Creative students at Sunderland College have pitched their unique computer game ideas to a marketing guru who has launched some of the most high profile titles in the industry.
Stephen Hey, marketing director at Chillingo, a leading games publisher owned by EA, led a Dragon's Den-style masterclass with students on a pioneering new course at the college.
The experienced marketeer has been involved in the interactive entertainment industry for more than 20 years and has been instrumental in launching games such as Call of Duty, Star Wars Lego, Battle Copters, Worms and the hit mobile game Iron Force.
He visited the college's NextGen studio, based in its multi-million pound Arts Academy, to speak to students about his career and to listen to their pitches.
Game ideas included everything from deadly jelly cube experiments and robotic spiders through to medieval knights and a horror puzzle set in a hospital.
Stephen, who has worked for Connect2Media, Ocean Software and Infogrames Entertainment in the past, said: "The facility at Sunderland College was really impressive but the work of the students was even more so. I saw several games that I really wanted to play more and others that had real potential.
"The attitude of the students was really commercial which meant the game concepts in development were not only creative but were being made with real consumers in mind. Chillingo celebrates Indie game development talent and anything we can do to nurture this is a great opportunity."
The students who took part in the masterclass are studying the innovative new course, NextGen Level 3 Diploma in Games, Animation and VFX Skills.
Created by NextGen Skills Academy, in partnership with leading companies such as Sony, Microsoft and Ubisoft Reflections, the college was selected as one of only four in England to run the employer-focused programme.
As part of the course, students have unprecedented access to mentors and are set working projects by leading companies in the industry.
NextGen Diploma student James Wake, 26, and his group pitched a stealth-based adventure game to Stephen. Called Motherland, players are dropped behind enemy lines and must avoid detection from hazards such as spotlights and guard patrols while infiltrating an enemy base.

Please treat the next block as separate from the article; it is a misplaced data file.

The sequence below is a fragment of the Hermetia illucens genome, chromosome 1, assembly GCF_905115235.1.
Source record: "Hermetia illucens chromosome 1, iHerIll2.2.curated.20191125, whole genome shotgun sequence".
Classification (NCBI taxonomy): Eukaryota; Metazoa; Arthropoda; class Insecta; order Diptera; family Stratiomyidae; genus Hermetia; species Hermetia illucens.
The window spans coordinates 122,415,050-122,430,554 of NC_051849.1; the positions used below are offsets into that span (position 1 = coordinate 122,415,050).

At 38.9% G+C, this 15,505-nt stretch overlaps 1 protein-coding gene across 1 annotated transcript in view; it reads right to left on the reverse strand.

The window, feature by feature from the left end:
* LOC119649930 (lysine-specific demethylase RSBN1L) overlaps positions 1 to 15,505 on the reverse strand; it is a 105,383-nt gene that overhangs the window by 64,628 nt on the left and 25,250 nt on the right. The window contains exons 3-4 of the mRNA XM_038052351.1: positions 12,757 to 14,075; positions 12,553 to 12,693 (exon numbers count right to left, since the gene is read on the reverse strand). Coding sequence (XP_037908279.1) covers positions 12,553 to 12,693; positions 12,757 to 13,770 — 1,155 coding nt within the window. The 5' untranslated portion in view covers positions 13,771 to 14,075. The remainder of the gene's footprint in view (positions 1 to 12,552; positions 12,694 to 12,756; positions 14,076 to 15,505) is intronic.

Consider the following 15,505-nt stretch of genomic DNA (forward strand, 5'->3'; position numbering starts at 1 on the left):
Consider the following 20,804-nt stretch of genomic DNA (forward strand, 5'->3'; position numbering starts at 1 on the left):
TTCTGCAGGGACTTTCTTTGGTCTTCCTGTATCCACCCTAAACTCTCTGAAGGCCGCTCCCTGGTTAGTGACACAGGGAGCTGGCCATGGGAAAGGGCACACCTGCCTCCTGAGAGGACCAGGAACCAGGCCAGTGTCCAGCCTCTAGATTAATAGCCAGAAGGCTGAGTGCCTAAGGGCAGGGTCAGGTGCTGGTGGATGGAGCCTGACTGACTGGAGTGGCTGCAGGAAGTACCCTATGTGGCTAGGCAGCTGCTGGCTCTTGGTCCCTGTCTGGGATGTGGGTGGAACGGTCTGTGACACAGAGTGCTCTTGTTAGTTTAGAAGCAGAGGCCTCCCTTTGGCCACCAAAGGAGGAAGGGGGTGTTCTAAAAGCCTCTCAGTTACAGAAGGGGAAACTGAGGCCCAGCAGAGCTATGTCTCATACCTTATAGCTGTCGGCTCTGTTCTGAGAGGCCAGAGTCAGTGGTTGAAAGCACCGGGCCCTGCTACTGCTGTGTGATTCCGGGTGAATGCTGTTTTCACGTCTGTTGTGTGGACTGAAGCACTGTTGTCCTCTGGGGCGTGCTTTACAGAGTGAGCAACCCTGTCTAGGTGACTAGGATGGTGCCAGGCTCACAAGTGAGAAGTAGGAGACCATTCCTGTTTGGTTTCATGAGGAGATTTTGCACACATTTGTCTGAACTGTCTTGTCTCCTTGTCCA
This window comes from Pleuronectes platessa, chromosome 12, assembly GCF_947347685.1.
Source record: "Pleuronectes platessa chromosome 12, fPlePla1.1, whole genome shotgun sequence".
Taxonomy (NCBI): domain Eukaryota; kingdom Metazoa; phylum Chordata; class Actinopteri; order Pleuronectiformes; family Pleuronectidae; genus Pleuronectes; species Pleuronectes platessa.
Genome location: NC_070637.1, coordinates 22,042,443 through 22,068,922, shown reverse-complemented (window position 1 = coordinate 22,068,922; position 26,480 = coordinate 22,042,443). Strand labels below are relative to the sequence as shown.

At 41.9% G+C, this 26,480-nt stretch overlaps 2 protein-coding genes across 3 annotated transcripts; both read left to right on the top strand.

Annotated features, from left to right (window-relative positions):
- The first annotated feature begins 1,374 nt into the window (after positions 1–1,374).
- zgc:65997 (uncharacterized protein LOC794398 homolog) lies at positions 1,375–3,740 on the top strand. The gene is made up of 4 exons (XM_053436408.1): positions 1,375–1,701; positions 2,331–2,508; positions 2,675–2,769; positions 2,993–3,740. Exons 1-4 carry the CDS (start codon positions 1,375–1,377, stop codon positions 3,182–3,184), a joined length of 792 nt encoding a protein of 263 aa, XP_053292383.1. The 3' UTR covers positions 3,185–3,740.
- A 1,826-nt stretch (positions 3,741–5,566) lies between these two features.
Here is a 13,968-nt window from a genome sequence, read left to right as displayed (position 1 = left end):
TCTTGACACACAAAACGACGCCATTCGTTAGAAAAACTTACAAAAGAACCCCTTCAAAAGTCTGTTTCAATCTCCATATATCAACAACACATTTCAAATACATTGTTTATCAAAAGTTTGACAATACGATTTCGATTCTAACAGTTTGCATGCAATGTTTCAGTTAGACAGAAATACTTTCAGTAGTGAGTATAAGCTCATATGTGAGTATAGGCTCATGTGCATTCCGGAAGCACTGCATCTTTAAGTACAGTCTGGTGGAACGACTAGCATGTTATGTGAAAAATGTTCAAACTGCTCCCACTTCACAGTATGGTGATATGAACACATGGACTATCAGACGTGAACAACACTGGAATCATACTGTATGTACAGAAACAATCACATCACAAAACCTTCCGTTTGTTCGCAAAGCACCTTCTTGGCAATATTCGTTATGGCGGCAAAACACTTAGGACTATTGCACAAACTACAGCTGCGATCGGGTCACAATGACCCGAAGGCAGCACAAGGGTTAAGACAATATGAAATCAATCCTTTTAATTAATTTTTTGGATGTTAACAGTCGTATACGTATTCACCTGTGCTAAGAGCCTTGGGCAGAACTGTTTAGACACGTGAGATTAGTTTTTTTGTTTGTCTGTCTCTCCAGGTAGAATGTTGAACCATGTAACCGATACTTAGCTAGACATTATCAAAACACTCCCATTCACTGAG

James said: "Overall, Stephen was really impressed with what we have achieved in a short amount of time. He provided a couple of suggestions of extra game mechanics which could help improve the game and add an additional challenge to its design. He wants to play all of the groups' games once they are completed which is a great opportunity for us all.
"Stephen has had an extremely successful career and we were extremely lucky to have the opportunity to have someone of his stature visit the college, offer feedback and talk to us about his background."
Matty McGrory, programme leader for the NextGen Diploma, added: "Stephen's visit to the NextGen Studio was invaluable for our students. Not only did they gain a greater understanding of the marketing and sales side of the industry, but Stephen's first-hand knowledge of games development and the feedback he gave to the students will be a crucial factor in their skills and careers development."
The college has already welcomed BAFTA and Emmy-nominated visual effects creative director, Phil Attfield, to the NextGen studio and is planning an exciting programme of workshops and masterclasses in the new year.
The college is holding a series of open events in January where people can find out more about the NextGen Level 3 Diploma in Games, Animation and VFX Skills and other courses available. For full details about the course and open events, email email@example.com , call 0191 511 6000 or visit http://www.sunderlandcollege.ac.uk
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